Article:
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With April showers behind us, it’s time to think about May flowers. But what if you’re new to gardening? Check out my suggestions for 12 Flowers that anybody can grow, even beginning gardeners (If you’re a real beginner, might I suggest my small gardening post?).
Let’s Define Our Terms: 12 Flowers for beginning gardeners
Before we get to the list of 12 Flowers for Beginning Gardeners, let’s talk about the two broad categories for flowers – perennials and annuals.
Perennials are flowers that come back year after year. That makes them a great choice for beginning gardeners or for people who don’t have a lot of time to spend in the garden. Once you plant them, the flowers do most of the rest of the work. You might need to cut them back at the end of the season or divide them if they get too numerous. But in general, the perennials on this list really are “fix it and forget it” flowers.
As the name implies, annuals are flowers that won’t survive the winter and must be replanted every year. But don’t let that deter you from growing them, even if you’re a beginning gardener. Annuals can add a lot of color and pizzaz to your garden and planting them is easy. If you buy your annuals already blooming from the garden center, they’ll give you instant color!
Personally, I like to use both perennials and annuals in my garden. The perennials live me a sort of “base” that I know I can count on every year. Then I can change things up and fill in the empty spots with annuals.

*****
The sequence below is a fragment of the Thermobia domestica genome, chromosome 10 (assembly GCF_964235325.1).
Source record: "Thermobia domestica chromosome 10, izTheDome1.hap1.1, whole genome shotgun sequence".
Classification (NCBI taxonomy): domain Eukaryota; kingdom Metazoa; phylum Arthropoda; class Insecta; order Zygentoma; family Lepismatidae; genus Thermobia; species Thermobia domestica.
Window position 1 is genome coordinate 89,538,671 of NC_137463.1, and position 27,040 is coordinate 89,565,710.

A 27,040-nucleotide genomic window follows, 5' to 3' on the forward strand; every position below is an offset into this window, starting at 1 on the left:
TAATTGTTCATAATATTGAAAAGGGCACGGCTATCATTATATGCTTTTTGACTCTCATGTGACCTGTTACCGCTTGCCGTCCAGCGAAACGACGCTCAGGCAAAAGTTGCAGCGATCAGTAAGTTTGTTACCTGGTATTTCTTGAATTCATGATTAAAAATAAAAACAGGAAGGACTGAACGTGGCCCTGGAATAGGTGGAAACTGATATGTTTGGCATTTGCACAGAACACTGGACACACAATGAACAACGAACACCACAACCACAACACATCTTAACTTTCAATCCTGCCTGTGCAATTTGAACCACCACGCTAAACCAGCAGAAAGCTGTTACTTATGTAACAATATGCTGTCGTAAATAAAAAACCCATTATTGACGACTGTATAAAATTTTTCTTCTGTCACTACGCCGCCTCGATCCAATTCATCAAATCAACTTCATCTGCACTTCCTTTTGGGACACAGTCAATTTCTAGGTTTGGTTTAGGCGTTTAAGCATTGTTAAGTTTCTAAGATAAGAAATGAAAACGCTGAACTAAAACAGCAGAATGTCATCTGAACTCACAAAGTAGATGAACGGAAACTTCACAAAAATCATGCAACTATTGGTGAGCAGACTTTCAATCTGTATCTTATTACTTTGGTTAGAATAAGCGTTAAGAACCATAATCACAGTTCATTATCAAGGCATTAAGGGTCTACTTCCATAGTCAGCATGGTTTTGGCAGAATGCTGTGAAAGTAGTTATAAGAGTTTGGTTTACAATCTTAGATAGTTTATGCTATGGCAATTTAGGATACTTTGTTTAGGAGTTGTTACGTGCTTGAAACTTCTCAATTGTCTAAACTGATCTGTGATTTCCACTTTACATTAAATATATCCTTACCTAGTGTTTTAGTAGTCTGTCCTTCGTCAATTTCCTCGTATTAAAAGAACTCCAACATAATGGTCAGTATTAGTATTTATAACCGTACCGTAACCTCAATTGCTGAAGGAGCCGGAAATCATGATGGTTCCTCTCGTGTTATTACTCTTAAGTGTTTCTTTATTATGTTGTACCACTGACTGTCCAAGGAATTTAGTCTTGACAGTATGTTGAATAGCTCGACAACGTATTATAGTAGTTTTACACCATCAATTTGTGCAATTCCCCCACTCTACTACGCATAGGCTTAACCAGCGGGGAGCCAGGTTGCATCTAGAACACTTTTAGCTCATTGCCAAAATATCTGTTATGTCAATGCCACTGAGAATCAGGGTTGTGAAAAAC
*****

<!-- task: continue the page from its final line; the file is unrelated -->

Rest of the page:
In the Zone
One more thing beginning gardeners should know about is hardiness zones.
Not all flowers will grow well in all climates. For example, in my area, the winters can be very cold, so many perennials just won’t survive here. So knowing the recommended zone for the flower you’re considering adding to your garden is important.
To find the hardiness zone in your area, you can go to the USDA’s Plant Hardiness Zone map and enter your zip code.
Plants purchased at garden centers should have the zone range for that flower included with the instructions for planting. For example, my hardiness zone is 6a. If I want to plant some iris and it says the zone is 3-7, I know that it would be fine to plant in zone 6.
When reading the planting instructions, you should also pay attention to the sun exposure suggestions. Be sure to plant in the appropriate area — with full sun, partial sun, or shade – that is recommended for that flower.
Now that you know the basics, let’s go on to talk about the 12 Flowers for Beginning Gardeners!
Perennials for Beginning Gardeners
Almost anybody can grow daylilies. Really. All you have to do is plant the bulbs according to the instructions and they’ll keep coming back year after year. As the name implies, the flowers bloom only for one day but they’re very prolific and produce bloom after bloom, often on the same stem, giving you flowers for weeks. Daylilies do the best full sun and well-drained soil. They thrive in zones 3 to 10.
Salvia comes in a variety of colors – blue, red, purple, orange, pink, yellow, and white. This makes them a great choice for so many gardens. Salvia will attract hummingbirds, butterflies, and pollinators. Once established, it’s fairly drought resistant. It’s also deer resistant but take note that this isn’t the same as being deer-proof. (Pro Tip: nothing is actually deer-proof. If deer are hungry enough, they’ll eat anything.) Plant salvia in full sun, zones 4-10.
There are many varieties of coreopsis, both perennial and annual. Be sure you know which variety you’re planting. The perennial variety will bloom the second year after planting. Coreopsis will attract birds and butterflies to your garden and do well in full sun, zones 3-10. They don’t require a great deal of water once established and are long-blooming, so this makes them a great flower for beginning gardeners to grow. They’re also deer resistant.